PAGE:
Living Large with Lyle Lovett at The Mountain Winery
July 27, 2014 (Nipomo, CA)—Geography is not my strength. For years, I mistakenly assumed that Saratoga was a small town tucked away somewhere up north in Napa Valley, out of range for attending concerts at this place called The Mountain Winery. Then Lyle Lovett and his Large Band announced only three California dates for his current summer tour and I was slightly embarrassed when I finally Googled Saratoga. Hell, that’s only a couple hours away, just southwest of San Jose. I broke out the plastic and ordered some tickets.
If you have not been to The Mountain Winery, you must go. It’s an historic venue, akin to the Hollywood Bowl, where the location itself is as much a drawing card as the music. Downtown Saratoga, a collection of very upscale stores and Thai restaurants, is only minutes from Route 85. Saratoga is apparently the most wealthy suburb in California, so certainly admire the well-manicured homes along Pierce Road, but don’t even think about buying unless you’ve got high tech money.
Beyond the downtown, the narrow road twists and turns, but that’s only a warm-up for your eventual drive up to the winery. Yes, The Mountain Winery is actually on top of a mountain, accessible by only the thinnest of roads. More twists and turns before you hit the summit. Parking ($20) is easy enough, but you are quickly rewarded for your journey with The View. Spread out before you is the entire Santa Clara Valley with downtown San Jose sparkling in the distance at sunset. Trust me, it’s a pretty impressive opening act.
There is a fascinating history to the winery, originally founded in the 19th century by the famed Paul Masson, but I’ll spare you all the details and instead mention that the original concert bowl opened in 1958. The 2500-seat outdoor venue features the smallest stage I’ve seen, a facade with an Old California theme. The sound is great and there’s truly not a bad seat. And since there’s no backstage at The Mountain Winery, you get to watch the performers enter and exit from the main building and walk on to the stage. Let’s just say we were impressed as we took our $55 seats, already thinking about what other concerts we might return to see.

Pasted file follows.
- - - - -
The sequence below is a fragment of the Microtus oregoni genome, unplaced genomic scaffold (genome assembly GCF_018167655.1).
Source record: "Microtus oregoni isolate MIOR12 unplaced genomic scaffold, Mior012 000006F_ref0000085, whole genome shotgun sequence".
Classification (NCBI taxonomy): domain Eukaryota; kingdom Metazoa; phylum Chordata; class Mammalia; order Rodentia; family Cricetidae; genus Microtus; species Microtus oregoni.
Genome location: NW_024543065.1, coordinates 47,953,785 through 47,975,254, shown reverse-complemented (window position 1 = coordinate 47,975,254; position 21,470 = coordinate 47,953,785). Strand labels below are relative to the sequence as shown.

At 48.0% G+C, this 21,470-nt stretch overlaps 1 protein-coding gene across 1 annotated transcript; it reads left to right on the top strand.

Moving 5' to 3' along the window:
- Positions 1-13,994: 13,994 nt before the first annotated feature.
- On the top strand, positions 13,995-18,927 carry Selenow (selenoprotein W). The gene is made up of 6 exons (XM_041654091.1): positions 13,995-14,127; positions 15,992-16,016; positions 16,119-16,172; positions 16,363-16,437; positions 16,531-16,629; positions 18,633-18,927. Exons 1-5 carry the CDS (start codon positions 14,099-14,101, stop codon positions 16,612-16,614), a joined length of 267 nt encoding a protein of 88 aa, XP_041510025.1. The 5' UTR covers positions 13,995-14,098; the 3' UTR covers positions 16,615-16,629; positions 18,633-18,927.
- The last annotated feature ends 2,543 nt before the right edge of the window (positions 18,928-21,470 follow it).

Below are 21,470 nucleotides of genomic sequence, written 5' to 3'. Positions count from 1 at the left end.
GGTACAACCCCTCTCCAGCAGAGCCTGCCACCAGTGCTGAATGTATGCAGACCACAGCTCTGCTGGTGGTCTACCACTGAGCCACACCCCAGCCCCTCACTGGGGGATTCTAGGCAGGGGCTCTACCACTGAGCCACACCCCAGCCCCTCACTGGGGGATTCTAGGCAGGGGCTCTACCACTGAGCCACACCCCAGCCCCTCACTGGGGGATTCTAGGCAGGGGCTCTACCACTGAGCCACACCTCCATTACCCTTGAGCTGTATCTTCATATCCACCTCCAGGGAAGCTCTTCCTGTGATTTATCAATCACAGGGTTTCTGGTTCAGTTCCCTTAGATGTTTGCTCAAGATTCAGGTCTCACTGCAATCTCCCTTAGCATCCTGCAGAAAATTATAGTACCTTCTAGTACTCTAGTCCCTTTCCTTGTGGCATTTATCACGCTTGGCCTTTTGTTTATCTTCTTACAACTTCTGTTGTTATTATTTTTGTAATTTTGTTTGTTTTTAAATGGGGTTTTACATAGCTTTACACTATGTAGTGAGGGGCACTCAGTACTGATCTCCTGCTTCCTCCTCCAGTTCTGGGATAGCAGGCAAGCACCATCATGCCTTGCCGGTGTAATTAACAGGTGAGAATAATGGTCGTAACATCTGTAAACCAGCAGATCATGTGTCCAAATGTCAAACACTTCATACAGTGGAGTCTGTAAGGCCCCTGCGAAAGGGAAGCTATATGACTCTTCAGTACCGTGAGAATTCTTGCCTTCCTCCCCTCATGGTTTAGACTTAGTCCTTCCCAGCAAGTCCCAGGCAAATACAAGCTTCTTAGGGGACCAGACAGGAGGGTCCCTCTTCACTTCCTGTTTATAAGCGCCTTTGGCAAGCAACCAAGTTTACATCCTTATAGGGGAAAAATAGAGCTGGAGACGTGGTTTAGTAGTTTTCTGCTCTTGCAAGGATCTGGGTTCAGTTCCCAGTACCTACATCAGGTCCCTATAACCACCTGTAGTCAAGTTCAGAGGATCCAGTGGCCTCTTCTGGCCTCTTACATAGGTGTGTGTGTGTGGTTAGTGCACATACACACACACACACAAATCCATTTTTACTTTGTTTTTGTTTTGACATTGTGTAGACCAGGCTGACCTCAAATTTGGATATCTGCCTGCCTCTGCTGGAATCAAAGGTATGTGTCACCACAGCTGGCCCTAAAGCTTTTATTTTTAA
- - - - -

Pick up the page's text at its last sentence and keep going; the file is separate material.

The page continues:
Be prepared for the typical venue sticker shock for food—a bottle of water and a small baguette will run you $19. There are drunks everywhere, and no, they don’t shut up during the concert. We were surrounded by talkers in the audience, but I’ve given up fighting that battle. The one caution to visiting The Mountain Winery is the wind. The temperature dips quickly even on a hot July evening—can’t imagine what the place is like in October.
Charlotte and I both had the same immediate reaction to The Mountain Winery—this is the place Vina Robles in Paso Robles aspires to be, a winery-based outdoor venue attracting big names and sold-out crowds for summer shows.
The concert itself began with a four-song set by Alaska Reid, a talented young woman still in her teens, who actually had some in the audience listening to her by the end. She’s good. But we were here for Lyle. He loves performing at The Mountain Winery. On stage, he tells the story about playing so long one night, the promoters finally shut off the power to get him to leave.
Lyle Lovett and Chris Isaak opening duet. Photo by CV Wells
We knew we were in for something special when Chris Isaak strode out on stage and welcomed the crowd by proclaiming that this was his most favorite venue to perform. An Isaak concert was scheduled for the next night, so he made a special trip up the road to introduce his old friend and stick around for an opening duet. Lyle took it from there and didn’t stop for nearly two-and-a-half hours.
The Large Band is actually a dozen very talented musicians, all men dressed in dark suits, anchored by the legendary Russ Kunkel on drums, a musician so famous that even I have heard of him. Lyle also used to travel with as many as four back-up singers, but lately he’s trimmed that down to just one, but in this case, it was the famed Atlanta-based Francine Reed. She hasn’t been with Lyle for several years, so the two of them touring again was a special incentive to buy tickets.
There is nothing flashy about Lyle Lovett. He doesn’t run around stage, nor depend upon some kind of elaborate stage show. He’ll crack jokes and tell some interesting stories. He’s not afraid to step aside and let Francine or one of the band members do a song. For him, it’s clearly about the music and he stands center stage, strumming his guitar and marching through a long set list. Most of the songs are only recognizable to the hardcore believers. I don’t think Lyle has ever enjoyed a bona fide musical “hit,” but I don’t know of a better musical storyteller.
During his last few tours with the Large Band, Lyle has shied away from new material and has mostly drawn from his earlier albums, meaning we were treated to vintage standards. Opening with Stand by Your Man, the songs came fast and furious: Penguins, Nobody Knows Me, Here I Am, What Do You Do, Church, If I Had a Boat, LA County and an extended version of I’ve Been to Memphis featuring solos by each band member. My only gripe is that Lyle chose not to play my personal favorite, the haunting North Dakota, which made for such a powerful encore during last summer’s appearance at Vina Robles.
Closing Time announced the end of the show. The lights of San Jose twinkled in the distance as we made our way back to the car. Driving time from the parking lot, down the hill, back to our hotel in Campbell, was under 30 minutes. Not bad. A magical venue. A great concert. Well worth the drive.